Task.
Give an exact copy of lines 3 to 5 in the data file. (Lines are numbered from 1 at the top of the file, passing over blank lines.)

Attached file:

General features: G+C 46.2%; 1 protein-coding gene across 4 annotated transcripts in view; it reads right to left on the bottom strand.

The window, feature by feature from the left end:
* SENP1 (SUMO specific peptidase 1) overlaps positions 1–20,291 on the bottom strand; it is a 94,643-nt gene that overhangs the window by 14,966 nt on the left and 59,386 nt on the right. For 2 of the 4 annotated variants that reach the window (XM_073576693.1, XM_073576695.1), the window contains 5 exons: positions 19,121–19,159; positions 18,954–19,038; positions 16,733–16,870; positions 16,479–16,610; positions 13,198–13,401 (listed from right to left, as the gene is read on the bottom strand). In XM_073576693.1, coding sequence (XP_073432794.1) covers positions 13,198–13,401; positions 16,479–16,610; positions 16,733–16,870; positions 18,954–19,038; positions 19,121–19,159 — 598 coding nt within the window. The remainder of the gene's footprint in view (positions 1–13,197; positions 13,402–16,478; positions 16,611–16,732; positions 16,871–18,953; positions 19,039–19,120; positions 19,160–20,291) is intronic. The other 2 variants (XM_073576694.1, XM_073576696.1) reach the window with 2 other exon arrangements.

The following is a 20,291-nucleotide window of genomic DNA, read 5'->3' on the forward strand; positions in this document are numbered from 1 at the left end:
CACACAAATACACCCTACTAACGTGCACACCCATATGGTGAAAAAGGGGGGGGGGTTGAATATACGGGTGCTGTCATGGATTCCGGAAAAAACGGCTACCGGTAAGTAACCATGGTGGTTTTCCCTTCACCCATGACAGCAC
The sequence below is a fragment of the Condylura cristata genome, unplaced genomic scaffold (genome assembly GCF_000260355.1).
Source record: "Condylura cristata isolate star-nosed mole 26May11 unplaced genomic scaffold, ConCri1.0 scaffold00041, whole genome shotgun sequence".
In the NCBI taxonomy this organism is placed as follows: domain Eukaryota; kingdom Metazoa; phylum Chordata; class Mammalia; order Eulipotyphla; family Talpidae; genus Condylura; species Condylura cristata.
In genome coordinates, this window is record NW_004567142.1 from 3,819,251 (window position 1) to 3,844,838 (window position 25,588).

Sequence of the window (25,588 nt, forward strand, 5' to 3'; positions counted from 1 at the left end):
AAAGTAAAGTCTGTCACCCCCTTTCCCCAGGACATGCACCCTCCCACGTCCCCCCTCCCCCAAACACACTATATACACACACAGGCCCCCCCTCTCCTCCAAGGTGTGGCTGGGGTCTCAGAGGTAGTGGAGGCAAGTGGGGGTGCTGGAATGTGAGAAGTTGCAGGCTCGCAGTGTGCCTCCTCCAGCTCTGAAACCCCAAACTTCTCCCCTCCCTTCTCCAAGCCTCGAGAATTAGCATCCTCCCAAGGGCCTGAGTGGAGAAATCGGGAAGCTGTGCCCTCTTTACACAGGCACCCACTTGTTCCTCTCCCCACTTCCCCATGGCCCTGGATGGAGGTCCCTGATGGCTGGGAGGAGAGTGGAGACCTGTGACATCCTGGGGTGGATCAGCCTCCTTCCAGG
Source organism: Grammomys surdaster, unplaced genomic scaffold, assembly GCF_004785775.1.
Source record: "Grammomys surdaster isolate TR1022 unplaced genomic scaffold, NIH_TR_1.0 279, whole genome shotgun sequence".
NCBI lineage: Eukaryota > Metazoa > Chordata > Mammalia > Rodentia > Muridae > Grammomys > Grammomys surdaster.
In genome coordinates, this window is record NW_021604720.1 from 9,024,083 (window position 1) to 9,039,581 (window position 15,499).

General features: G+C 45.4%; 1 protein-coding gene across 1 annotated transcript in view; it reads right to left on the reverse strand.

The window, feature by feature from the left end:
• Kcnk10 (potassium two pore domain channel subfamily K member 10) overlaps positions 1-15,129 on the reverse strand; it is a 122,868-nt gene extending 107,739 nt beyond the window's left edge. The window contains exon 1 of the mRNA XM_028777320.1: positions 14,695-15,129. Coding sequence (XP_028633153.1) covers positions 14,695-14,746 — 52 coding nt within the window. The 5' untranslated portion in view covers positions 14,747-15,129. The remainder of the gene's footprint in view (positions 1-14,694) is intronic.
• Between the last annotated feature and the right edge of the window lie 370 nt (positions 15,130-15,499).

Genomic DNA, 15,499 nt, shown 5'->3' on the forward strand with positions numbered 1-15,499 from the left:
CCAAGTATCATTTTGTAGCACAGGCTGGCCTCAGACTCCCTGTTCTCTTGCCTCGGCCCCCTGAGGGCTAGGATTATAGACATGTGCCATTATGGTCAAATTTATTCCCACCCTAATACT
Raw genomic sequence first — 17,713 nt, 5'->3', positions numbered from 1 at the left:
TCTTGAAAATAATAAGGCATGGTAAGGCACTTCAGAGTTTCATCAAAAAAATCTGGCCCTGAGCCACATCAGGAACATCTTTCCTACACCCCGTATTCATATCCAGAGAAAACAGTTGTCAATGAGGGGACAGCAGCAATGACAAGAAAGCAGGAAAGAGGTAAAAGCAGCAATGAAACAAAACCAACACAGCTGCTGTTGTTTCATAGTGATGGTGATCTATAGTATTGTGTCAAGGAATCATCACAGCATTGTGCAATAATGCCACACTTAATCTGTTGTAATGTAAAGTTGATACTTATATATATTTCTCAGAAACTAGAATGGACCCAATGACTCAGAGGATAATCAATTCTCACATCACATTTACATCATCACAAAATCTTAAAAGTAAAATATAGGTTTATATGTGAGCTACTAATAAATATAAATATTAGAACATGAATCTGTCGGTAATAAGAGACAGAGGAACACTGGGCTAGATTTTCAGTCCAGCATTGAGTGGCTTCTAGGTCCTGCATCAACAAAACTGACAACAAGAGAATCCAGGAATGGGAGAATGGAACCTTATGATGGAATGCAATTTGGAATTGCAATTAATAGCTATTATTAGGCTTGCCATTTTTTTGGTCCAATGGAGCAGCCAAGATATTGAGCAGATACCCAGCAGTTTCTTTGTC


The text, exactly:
* SENP1 (SUMO specific peptidase 1) overlaps positions 1–20,291 on the bottom strand; it is a 94,643-nt gene that overhangs the window by 14,966 nt on the left and 59,386 nt on the right. For 2 of the 4 annotated variants that reach the window (XM_073576693.1, XM_073576695.1), the window contains 5 exons: positions 19,121–19,159; positions 18,954–19,038; positions 16,733–16,870; positions 16,479–16,610; positions 13,198–13,401 (listed from right to left, as the gene is read on the bottom strand). In XM_073576693.1, coding sequence (XP_073432794.1) covers positions 13,198–13,401; positions 16,479–16,610; positions 16,733–16,870; positions 18,954–19,038; positions 19,121–19,159 — 598 coding nt within the window. The remainder of the gene's footprint in view (positions 1–13,197; positions 13,402–16,478; positions 16,611–16,732; positions 16,871–18,953; positions 19,039–19,120; positions 19,160–20,291) is intronic. The other 2 variants (XM_073576694.1, XM_073576696.1) reach the window with 2 other exon arrangements.

The following is a 20,291-nucleotide window of genomic DNA, read 5'->3' on the forward strand; positions in this document are numbered from 1 at the left end:
CACACAAATACACCCTACTAACGTGCACACCCATATGGTGAAAAAGGGGGGGGGGTTGAATATACGGGTGCTGTCATGGATTCCGGAAAAAACGGCTACCGGTAAGTAACCATGGTGGTTTTCCCTTCACCCATGACAGCAC